As far as transportation goes, imagine AR technology on your windshield or car where you would be alerted of a traffic accident or vehicle health. Physical transit system maps would be augmented so that users could access portions of the network they actually need. Tourists would benefit from this feature as well, as it can be confusing and frustrating trying to find your way in a new city. In fact, AR would improve tourism. Culturally significant buildings and museums would become much more educational and interactive if immersive technology is established. AR creates interesting connected experiences for tourists and citizens alike. In combination with artificial intelligence, our cities will be a center of wonder and convenience. 

The greatest news is, smart cities and AR are within reach. Startups and big tech are capitalizing on the vast opportunities present with AR. Many sectors like the power and utility industries are also investing in immersive technology to make work processes more efficient. The examples above are just a few real-use cases of AR in the public sector. Augmented reality will continue to create a fascinating world where we blur the lines between the physical and digital worlds.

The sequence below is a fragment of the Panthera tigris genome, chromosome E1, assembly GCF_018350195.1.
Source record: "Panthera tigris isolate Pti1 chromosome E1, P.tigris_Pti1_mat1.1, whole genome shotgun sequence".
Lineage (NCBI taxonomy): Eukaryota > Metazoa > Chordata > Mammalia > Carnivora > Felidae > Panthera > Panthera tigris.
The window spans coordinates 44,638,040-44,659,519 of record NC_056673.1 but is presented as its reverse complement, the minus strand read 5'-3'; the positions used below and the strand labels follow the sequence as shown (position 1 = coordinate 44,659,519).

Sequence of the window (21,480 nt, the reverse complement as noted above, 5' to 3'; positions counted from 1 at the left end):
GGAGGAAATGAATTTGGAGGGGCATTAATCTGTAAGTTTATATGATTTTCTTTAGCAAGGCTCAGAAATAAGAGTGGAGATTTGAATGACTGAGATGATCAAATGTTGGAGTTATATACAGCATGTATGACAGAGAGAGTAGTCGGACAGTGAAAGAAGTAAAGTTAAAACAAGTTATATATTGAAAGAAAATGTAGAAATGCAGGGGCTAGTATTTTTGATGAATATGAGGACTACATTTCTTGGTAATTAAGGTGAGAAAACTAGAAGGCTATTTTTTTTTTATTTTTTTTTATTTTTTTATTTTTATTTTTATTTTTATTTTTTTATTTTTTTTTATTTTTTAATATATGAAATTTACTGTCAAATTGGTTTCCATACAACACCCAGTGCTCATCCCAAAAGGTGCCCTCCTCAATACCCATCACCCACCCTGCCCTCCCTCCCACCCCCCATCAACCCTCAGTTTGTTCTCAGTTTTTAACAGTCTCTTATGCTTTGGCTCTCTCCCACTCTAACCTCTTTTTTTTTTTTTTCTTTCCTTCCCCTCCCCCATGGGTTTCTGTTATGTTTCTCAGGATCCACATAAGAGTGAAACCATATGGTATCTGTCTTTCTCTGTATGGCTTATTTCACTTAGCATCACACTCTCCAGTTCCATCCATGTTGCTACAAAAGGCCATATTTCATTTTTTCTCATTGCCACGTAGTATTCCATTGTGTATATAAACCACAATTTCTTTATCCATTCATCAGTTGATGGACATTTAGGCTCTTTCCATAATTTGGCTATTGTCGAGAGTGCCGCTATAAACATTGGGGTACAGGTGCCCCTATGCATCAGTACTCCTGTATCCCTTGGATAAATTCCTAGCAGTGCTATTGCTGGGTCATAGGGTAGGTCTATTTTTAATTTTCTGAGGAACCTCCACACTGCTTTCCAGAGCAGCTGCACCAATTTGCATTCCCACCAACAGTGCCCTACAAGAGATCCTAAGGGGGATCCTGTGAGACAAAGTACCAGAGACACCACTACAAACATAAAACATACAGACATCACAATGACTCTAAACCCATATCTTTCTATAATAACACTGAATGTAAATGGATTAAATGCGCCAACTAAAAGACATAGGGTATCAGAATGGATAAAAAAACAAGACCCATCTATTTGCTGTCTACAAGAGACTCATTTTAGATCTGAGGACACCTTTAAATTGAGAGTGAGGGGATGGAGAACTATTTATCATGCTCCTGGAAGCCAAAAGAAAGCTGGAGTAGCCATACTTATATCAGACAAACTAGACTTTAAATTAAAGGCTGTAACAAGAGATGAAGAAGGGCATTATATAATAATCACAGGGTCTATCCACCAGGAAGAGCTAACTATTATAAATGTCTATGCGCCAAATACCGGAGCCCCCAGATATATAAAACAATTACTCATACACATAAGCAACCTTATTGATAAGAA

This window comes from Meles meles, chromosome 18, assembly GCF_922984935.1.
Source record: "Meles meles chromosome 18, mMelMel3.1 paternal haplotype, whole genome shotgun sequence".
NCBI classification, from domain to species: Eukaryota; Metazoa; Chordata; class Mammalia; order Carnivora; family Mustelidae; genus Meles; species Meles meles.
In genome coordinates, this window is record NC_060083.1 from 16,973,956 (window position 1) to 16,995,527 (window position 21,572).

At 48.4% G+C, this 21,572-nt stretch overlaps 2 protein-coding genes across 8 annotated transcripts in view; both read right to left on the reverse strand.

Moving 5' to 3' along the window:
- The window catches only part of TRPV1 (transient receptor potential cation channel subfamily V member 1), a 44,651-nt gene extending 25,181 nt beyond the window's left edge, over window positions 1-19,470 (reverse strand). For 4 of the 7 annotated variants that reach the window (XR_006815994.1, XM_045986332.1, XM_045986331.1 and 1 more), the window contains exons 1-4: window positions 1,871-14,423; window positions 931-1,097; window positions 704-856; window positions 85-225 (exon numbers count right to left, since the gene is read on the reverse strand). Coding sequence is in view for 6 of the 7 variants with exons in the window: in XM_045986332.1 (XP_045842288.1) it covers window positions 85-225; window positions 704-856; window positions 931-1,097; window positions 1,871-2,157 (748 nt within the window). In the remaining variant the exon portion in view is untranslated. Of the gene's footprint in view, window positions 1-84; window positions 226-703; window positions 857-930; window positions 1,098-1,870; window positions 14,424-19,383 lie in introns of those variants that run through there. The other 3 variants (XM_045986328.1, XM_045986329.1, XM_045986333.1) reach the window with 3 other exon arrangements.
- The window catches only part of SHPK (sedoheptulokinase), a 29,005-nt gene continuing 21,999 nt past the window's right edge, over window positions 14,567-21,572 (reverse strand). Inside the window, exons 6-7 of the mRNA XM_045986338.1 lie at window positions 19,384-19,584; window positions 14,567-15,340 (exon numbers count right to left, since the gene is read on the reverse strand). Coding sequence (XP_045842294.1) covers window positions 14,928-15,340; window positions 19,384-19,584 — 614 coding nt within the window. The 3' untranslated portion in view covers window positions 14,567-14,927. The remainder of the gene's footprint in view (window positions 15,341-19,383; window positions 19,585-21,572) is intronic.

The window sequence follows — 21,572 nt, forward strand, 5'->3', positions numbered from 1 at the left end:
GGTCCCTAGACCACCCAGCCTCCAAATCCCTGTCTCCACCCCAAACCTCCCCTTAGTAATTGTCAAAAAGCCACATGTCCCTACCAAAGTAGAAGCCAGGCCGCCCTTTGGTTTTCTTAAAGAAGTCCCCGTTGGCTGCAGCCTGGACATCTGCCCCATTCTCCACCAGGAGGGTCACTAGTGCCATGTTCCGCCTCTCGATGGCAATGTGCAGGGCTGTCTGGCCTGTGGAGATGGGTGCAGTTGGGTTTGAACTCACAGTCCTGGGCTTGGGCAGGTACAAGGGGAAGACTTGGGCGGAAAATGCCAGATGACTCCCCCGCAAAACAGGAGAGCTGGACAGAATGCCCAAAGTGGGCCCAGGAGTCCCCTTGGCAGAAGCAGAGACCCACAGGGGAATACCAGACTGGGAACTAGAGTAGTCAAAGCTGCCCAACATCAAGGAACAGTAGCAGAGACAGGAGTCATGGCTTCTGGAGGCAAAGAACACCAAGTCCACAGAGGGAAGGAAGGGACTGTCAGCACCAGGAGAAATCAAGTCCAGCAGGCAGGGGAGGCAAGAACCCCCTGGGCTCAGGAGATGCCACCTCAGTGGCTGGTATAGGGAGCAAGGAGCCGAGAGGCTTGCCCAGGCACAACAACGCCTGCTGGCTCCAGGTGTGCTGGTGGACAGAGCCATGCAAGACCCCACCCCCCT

10 things that are happening in AR that really matter

10 things that are happening in AR that really matter

With support from big names like Google, Apple, and Facebook– 2020 is just beginning to showcase the power of Augmented Reality (AR) in our future. In fact, Statista predicts that in 2023, 35 billion dollars will be spent on these technologies by the manufacturing and construction industry alone. 


Therefore, we felt inspired to gather 10 meaningful updates in AR– which may ignite your own innovations.